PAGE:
Robert Wood was perhaps the son (bapt. a. 1654) of Robert Wood of Winsley, and one or other of them seems to be returned under Hartwith cum Wimsley in a. 1672, Robert Wood (the father of Mary Whitfield) being noted for 4 Hearths, under Hartwith, in 26 Car. II. (Hearth Tax Rolls); by his Will, dated or proved a . 1702, he leaves 400 to his daughter Mary, then twenty-one. All or part of this fortune would presumably be received by Will. Whitfield, the first husband; he died a. 1717, his Will bearing date Feb. 4, a. 1716/7.
   He left, to his wife, (1) property in the parishes of Giggleswick and Kirkby Malhamdale; this appears to have been freehold, and is specified, at some length, in copies from two Deeds (Wakef. Reg., see AF. 53, AI. 451). He also left her (2) his unrun years in a tenement at Deer Ing (Laverton), with lands, etc., he having bought leaseholds from her brotber in a. 1714 (Wakef. Reg.., G. 399) for the sum of 190 (for remainders of terms of 1300 and 1000 years); she apparently sold all or part of her unspent years by a Deed, dating Apr. 10, a. 1718 (Wakef. Reg., see M. 198). He also left her (3) an estate at Westside Houses for twenty years, she to pay certain annuities and to discharge bonds for 150 and 70 thereout; she was, however, only to have this tenure if the testator’s brother-in-law declined to fulfil a certain condition.
   In a. 1719, very shortly before her second marriage, she seemingly conveyed her Craven property to Trustees, to uses, Christopher Inman being a party thereto; in a. 1751, or, much more probably, in a. 1754 (Wakef. Reg., AF. 53, AI. 451), she, and her son Charles, sold it. It may be noted that, in a. 1751, there were two Deeds, of even date, one about the Craven freeholds, and the other about Harfield; the explanation seems to be that Mary Whitfield-Inman had a life estate in the former, and that her son, Char1es, raised money on the Craven property, and secured her annuity, by permitting part of the estate at Harefield to be assigned to her.

Perhaps it was a sale of land; at any rate, Calf Haw does not occur again by name in the Inman property at Bewerley.

   Probably, from a legal point of view, Christopher Inman had not even a temporary interest in his wife's freehold estate, and it may be that he had less land in a. 1737 than in a..1721; if this was so, it does not follow that what he left was lese valuable than what he had in a. 1721. Perhaps he may be said to have somewhat concentrated his estate; it is fairly clear that he did not die seised of lands in Appletreewick, or Fellbeck. Apparently, however, the property in the Manor of Bishopside was partly of his acquisition; the estate there, in or in and about Pateley Bridge, seems to have been of considerable value c. a. 1771.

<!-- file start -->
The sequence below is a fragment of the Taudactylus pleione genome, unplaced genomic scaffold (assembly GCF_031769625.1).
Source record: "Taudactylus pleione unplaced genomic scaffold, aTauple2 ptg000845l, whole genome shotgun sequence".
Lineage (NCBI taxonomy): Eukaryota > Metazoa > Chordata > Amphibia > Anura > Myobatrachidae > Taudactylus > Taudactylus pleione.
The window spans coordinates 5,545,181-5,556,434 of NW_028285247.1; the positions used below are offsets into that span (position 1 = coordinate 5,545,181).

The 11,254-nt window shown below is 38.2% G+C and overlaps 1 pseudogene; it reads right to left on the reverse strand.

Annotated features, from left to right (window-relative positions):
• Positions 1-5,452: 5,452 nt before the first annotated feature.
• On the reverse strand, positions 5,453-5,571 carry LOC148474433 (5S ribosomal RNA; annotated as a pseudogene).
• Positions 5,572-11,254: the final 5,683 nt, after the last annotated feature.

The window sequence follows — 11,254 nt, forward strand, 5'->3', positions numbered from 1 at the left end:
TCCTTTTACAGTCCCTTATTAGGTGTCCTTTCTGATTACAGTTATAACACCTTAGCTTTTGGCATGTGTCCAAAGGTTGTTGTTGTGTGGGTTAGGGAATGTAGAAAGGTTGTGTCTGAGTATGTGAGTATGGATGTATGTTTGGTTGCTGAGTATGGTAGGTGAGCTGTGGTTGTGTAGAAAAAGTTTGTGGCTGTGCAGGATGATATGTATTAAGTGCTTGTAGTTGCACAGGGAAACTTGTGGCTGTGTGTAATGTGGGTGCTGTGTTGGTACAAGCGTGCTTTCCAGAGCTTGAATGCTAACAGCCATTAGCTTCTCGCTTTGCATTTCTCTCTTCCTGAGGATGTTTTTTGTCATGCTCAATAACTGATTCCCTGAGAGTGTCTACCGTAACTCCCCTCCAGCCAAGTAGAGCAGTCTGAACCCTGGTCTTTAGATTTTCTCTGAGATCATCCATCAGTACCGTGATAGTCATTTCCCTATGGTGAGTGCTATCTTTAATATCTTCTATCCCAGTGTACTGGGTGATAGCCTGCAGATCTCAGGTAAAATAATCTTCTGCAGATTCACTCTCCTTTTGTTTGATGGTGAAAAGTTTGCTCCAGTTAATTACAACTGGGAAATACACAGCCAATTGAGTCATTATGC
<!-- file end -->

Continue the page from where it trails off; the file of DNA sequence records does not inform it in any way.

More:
His Will notices ‘my’ lands, etc., at (1) Bewerley, and (2) Harefield, and (3) 'my' copyholds at Pateley Bridge and High Bisbopside; perhaps, he then had no freeholds elsewhere than in the township of Bewerley, and at Harefleld. He does not specify any leaseholds, the ‘gifts’ of lands (other than copyhold) to either of his sons being to him, his heirs and assigns, for ever; the residuary personal estate is given to his son Michael, who would therefore have succeeded to remainders of terms of years, supposing such interests existed when the testator died. He left Bewerley to his elder son, Michael (subject to a small annuity*, (*Already secured by the settlement of a. 1719, as it seems) etc., to his own wife, whilst a widow, in lieu of dower), and also his copyholds, subject to a payment of 200, at twenty-one, to his son, Charles; to the latter he left Harefield, possibly thereby merely confirming the settlement of a. 1719. That estate was, a. 1737, valued at 23 p. a. in the Inventory of the effects left to Chas. Inman by his father; the other item was the 200 charged on the copyholds, and the amount of the Tuition Bond (Aug. 22, a. 1737) was 1200. The ante-nuptial settlement had probably retained to Mary, the mother of Charles Inman, a life estate in her own Craven property; apparently, it barred her from dower, and secured to her a mere nominal annuity, diwing widowhood only, charged on all or part of the estate at Bewerley. There is a long Inventory of the goods, etc., of Christopher Inman; it helps to prove, beyond reasonable doubt, that he lived in the so-called Tudor House at Bewerley. It has been stated that there was a volume of Sermons on the Lord's Prayer, existing in a. 1861, in which was the name of Christopher Inman; certain it is that he erected a Gallery, at his own charge, in the South part of the old Church at Pateley Bridge (see Memoranda in the P. B. Par. Reg.).

   Christopher Inman had five sons, one, Michael, by his first and four by his second wife; three of the sons died young, leaving the said Michael and Charles, both of whom survived their father. Michael Inman, who appears to have been apprenticed at Thirsk, had attained his majority a few days before his father's death; the younger son, Charles, had entered into his 13th year in the May preceding that event. There is an armorial seal on the Will of Christopher Inman, possibly, 3 roses on a chevron, but of this I cannot speak with the least confidence; very sure it is that the seal was not from the same matrix as the seal on the Will of Robt. Inman, his father. In a certain sense, Christopher Inman was the last of his line; he left two sons, it is true, but neither of them permanently continued in the manner of life of his paternal forefathers.

   To his wife, Mary Inman, he left rooms at his dwelling-house at Bewerley, during widowhood, and there she seems to have died; she outlived him some twenty-one years, and great changes she must have seen. After her husband's death, part of the so-called Tudor House appears to have been let to a tenant; then came Michael Inman's disaster at Kingston-on-Hull, and the sale of the Bewerley property in a. 1752. But her monetary interest in it would have been secured, very likely by the Settlement of a. 1719, and, at least, by her husband's Will, and she, apparently, survived beyond the time when Michael and Deborah Inman settled at Bewerley; at any rate, she died before the former was again established as a considerable landowner in the township.